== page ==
WATCH: Age is just a number for the new board chair of Sooke School District. After Bob Phillips resigned from the position last week, his replacement is the youngest board chair in the province. As Andy Neal explains, making a difference for students in School District 62 is nothing new for 22-year-old Ravi Parmar.
Six years ago, he was a Belmont student calling on the Sooke School District for change.
Now at 22-years-old, Ravi Parmar walks into the School District 62 office as the new chair of the board.
“I’m really honoured to be given this position and to be elected by the board,” Parmar said.
The 2012 graduate of Belmont Secondary is studying at the University of Victoria in political science.
At the same time, Parmar has been a trustee the last two years.
While challenging at times, he’s managed to find a balance.
“I’m a phone guy, so this has become my best friend,” Parmar said.
“My colleague would always, Bob [Phillips] who was the board chair, would always pull it out and we would laugh about it.”
“But I know that these guys can reach me.”
“There’s a pretty nice fit for somebody who has recent experience, knows what it’s like to be a student and can bring that to the table and share that with the rest of the board,” Sooke School District 62 Superintendent Jim Cambridge said.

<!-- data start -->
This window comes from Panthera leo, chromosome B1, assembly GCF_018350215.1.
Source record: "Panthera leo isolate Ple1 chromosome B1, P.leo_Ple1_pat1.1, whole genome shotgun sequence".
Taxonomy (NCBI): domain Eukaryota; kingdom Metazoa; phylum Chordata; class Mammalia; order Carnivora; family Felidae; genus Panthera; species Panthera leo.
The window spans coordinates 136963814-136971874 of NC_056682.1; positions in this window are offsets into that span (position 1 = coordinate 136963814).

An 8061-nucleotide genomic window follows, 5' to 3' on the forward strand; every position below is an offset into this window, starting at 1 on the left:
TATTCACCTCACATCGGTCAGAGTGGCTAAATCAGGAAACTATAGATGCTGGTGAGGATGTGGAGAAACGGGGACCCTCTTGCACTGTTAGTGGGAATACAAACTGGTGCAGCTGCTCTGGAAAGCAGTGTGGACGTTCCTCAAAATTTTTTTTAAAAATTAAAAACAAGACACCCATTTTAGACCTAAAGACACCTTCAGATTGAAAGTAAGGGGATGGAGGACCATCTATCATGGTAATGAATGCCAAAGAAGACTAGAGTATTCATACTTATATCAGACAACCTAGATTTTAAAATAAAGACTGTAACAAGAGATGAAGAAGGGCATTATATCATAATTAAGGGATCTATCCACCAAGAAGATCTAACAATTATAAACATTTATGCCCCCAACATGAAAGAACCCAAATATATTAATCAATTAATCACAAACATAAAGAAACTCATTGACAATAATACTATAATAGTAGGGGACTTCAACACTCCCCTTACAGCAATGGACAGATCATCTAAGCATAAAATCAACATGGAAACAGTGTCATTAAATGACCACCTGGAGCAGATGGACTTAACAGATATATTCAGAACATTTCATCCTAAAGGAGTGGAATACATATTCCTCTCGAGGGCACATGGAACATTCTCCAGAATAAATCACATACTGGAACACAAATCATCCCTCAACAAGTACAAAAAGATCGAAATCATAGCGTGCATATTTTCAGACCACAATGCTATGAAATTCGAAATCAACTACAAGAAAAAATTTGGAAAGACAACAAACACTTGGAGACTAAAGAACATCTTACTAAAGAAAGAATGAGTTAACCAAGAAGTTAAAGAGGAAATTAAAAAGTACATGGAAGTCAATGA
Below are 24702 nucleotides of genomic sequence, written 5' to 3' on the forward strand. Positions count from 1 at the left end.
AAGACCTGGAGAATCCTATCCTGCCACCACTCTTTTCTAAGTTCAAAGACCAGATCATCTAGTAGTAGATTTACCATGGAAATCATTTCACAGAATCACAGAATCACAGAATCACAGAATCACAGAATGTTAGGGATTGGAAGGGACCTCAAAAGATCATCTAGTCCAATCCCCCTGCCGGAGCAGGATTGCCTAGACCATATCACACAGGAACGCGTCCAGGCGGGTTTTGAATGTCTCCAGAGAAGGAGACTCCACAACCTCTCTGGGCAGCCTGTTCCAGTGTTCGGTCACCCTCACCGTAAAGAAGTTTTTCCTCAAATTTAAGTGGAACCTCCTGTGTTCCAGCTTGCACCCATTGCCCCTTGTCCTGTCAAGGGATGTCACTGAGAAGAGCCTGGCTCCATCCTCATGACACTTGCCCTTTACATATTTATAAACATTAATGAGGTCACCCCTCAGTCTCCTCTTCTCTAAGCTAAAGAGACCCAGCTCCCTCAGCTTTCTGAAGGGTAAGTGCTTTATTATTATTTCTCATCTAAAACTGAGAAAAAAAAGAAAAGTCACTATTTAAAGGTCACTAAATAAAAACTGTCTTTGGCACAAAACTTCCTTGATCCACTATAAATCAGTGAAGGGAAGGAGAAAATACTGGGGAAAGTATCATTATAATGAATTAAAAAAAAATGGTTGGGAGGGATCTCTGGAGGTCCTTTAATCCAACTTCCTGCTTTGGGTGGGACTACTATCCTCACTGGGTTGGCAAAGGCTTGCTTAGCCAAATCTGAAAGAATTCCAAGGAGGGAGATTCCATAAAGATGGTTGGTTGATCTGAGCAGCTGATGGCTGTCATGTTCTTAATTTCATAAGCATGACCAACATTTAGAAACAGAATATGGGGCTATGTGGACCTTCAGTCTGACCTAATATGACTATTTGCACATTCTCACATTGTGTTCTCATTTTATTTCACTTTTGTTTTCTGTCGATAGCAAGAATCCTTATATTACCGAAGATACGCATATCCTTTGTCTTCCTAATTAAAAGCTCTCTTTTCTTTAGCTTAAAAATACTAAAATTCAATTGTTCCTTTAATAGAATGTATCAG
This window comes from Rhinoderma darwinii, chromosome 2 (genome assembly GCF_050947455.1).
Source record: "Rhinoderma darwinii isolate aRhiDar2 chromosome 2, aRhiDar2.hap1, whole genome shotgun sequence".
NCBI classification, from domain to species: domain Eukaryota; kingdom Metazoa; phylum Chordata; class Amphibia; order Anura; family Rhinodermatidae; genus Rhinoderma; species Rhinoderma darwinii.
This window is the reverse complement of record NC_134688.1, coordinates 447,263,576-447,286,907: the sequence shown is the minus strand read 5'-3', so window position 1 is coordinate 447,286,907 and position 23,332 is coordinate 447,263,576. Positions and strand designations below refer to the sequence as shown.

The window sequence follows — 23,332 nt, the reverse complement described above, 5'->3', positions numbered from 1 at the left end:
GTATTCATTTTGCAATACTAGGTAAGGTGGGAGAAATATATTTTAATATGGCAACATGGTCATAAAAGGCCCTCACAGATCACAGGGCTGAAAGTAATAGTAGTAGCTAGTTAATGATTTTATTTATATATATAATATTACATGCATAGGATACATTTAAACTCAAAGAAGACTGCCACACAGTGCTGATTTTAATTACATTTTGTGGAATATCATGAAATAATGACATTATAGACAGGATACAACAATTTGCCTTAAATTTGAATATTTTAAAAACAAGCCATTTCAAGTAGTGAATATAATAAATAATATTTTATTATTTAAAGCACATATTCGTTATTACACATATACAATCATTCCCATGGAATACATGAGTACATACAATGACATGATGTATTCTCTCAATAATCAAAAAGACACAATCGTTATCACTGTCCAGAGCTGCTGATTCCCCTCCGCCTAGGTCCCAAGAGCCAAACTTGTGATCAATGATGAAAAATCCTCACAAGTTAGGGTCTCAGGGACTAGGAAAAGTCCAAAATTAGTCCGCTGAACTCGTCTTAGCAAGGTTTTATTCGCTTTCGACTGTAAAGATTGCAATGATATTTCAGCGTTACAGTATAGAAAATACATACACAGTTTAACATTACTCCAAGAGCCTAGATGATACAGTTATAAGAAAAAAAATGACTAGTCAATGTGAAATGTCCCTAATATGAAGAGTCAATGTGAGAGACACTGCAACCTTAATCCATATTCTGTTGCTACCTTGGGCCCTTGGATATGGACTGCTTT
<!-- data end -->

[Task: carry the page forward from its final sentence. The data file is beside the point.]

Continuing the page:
Just like six years ago, Parmar’s goal now is building new schools.
Enrolment in the district has gone up over 1,000 students over the last two years, and an anticipated 1,800 over the next 10 years.
“Come September, the new government can hopefully give us some money to buy some land and start planning for some elementary schools and hopefully a middle school,” Parmar said
“If we don’t pay attention to it now, five years from now there won’t be a place for students to learn,” Cambridge added.
“So that’s today’s work.”
Potential locations include Lotoria Road near Happy Valley Road for a middle and elementary combined school, and in Colwood near Royal Bay Secondary School for a new middle school.
Parmar’s interest in politics was ignited by premier-designate John Horgan when they met over a decade ago, a growing relationship that may help benefit district needs.
“It’s really cool for in the same week me to become board chair and him to become premier,” Parmar said.
“So I’m really looking forward to holding him accountable in my new role and I know that he would not ask for anything more.”
It’s that accountability Parmar also expects from his constituents in School District 62.